Obviously, some of these cities wouldn't really be in play. STL would obviously be covered by AA, likewise, SLC would likely just grow as a Delta operation...I'll list their cities where I think something major would happen, and I'd love to see some responses:

BWI: Free for all, potential Northwest hub? I certainly don't see US Airways going back there, American could also use the city to consolidate their presently-dispersed Northeastern operation...

MDW: ATA would love to use the opening to increase their presence at their largest operation...

CLE: Continental would simply mop-up what Southwest had...

DAL: Count on it becoming a ghost town...

DTW: Opening for Spirit to boost their presence at their largest city? Otherwise, Northwest would simply be thrilled to see the opening...

FLL: jetBlue would certainly pounce, make FLL something of a Caribbean focus city...

HOU: Likely ghost town, although backfill is more likely here than Love...

MCI: Possible focus city for somebody (US Airways?) although poorly designed for a hub without some severe reconstruction...

LAS: America West could expand here, although I could also see Delta open up a focus operation here...

LAX: Who would take over? Believe it or not, with respect to O&D traffic, Southwest is currently #1 at the airport, although United and American are close behind, Delta once held a significant operation here, and Northwest and Frontier are seemingly building up at everybody's newest focus city. Maybe jetBlue would take the opportunity to move everything out of Long Beach and into LAX...regardless, would be interesting to see what happens, and yields certainly would begin to be horrible for the airport...

BNA: Continental could take over. Well-placed for a mini-Atlanta-type operation, but happens to be right in the middle of a clutter of hubs for every major except United and Continental...

MSY: Could be a focus for somebody...I'd hedge my bets here on United moving in, should the opportunity arise, although US Airways could take a shot, or the legacies could very well leave this alone...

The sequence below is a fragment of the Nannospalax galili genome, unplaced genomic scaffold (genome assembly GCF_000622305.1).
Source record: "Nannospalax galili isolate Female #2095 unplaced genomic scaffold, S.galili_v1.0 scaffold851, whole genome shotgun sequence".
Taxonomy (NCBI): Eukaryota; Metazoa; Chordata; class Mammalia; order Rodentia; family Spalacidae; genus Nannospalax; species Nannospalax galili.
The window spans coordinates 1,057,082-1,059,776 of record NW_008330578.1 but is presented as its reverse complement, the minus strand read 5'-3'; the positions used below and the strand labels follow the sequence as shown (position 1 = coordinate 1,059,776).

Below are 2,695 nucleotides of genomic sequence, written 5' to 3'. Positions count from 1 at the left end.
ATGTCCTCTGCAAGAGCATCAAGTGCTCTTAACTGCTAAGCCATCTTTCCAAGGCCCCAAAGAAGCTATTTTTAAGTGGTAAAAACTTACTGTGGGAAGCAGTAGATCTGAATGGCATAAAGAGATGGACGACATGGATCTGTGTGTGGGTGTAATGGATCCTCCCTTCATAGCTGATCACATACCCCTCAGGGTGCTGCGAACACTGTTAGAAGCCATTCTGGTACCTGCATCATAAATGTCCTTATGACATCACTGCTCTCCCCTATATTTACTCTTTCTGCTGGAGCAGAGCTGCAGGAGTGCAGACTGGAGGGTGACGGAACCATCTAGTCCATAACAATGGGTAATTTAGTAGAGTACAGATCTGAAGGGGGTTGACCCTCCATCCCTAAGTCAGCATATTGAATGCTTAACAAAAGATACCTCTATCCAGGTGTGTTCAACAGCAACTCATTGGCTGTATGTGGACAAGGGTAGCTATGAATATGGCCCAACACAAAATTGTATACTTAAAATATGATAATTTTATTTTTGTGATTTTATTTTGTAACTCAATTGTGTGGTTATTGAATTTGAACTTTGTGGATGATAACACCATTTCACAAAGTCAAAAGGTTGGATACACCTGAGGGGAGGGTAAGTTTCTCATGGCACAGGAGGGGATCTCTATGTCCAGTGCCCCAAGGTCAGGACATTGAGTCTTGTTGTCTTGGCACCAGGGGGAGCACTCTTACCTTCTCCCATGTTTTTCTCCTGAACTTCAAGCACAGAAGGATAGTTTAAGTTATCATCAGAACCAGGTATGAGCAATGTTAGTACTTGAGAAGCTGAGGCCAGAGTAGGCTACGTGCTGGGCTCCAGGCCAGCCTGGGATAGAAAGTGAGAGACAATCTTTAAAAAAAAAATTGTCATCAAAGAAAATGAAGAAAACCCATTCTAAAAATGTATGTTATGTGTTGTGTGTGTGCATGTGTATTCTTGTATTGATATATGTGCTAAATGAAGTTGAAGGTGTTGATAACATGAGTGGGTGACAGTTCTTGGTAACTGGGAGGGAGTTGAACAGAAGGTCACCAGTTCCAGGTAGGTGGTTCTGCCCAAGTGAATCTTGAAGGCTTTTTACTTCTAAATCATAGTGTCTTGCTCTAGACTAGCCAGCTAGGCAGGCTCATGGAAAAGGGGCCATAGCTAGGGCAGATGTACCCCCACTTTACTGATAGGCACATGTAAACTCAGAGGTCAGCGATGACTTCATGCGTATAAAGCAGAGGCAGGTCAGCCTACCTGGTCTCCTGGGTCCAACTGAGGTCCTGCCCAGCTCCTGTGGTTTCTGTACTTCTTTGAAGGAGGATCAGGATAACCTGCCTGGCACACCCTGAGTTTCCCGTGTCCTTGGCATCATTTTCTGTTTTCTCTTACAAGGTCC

OAK: Get ready for some jetBlue A-320's and E-190's...dream scenario for them...

MCO: Could Delta return a hub here? Some might say it's too close to Atlanta, but at the very least, the Comair hub that used to be here could return...

PHL: Everybody in the US Airways boardroom breathes a sigh of relief...

PHX: America West heaven, unless somebody else wants to take a shot (Continental might be the pick here)...

PDX: Alaska would be the bet to set up shop here...

SLC: Delta, of course, will simply consolidate their power here...

SAN: Intriguing scenario here...very possible that nobody will come in here except for hub operations...

STL: American immediately goes back to the pre-Halloween '03 schedule, and LambertMan throws a party at his house...

Responses, as always, are welcome...



Burma's constitutional referendum options: A. Yes, B. Go to Insein Prison!
User currently offlineAccess-Air From United States of America, joined Sep 2000, 1939 posts, RR: 14
Reply 14, posted (9 years 10 months 2 weeks 2 days 16 hours ago) and read 4788 times:

You would see an astronomical rise in air fares all over the United States as this would free the Legacy carries to start charging what they really think they should be to make their over inflated payrolls. Air fares would only be affordable for those that make as much as a United Airlines 777 Captain.

I'm not going to say It couldn't happen...But If it did there would be serious repercussions all over the airline industry....

Access-Air



Remember, Wherever you go, there you are!!!!
User currently offlineOPNLguy From , joined Dec 1969, posts, RR:
Reply 15, posted (9 years 10 months 2 weeks 2 days 15 hours ago) and read 4778 times:

SHUPirate1

>>>[Disclaimer: This is supposed to be a truly hypothetical scenario


If it's a hypothetical, don't make it appear to be a "real" news item complete with dateline...  Insane

I hesitate to comment further, as the overall question is so ludicrous--not that SWA (or any other company) is "immune" from theoretical failure, but that a publically-traded company could ever "fool" everyone (SEC, investors, press, etc.) for THIRTY years. There have been a few non-airline companies that have had to go back and re-state earnings for a few quarters (no more than a year or two), but even the ones I'm aware of kept operating and didn't just "go away"...

If it is assumed that SWA would fail due to "conventional" reasons, logic then dictates that just about every other airline would have failed prior to SWA doing so...and that everyone in the USA would be back to either driving or riding the rails...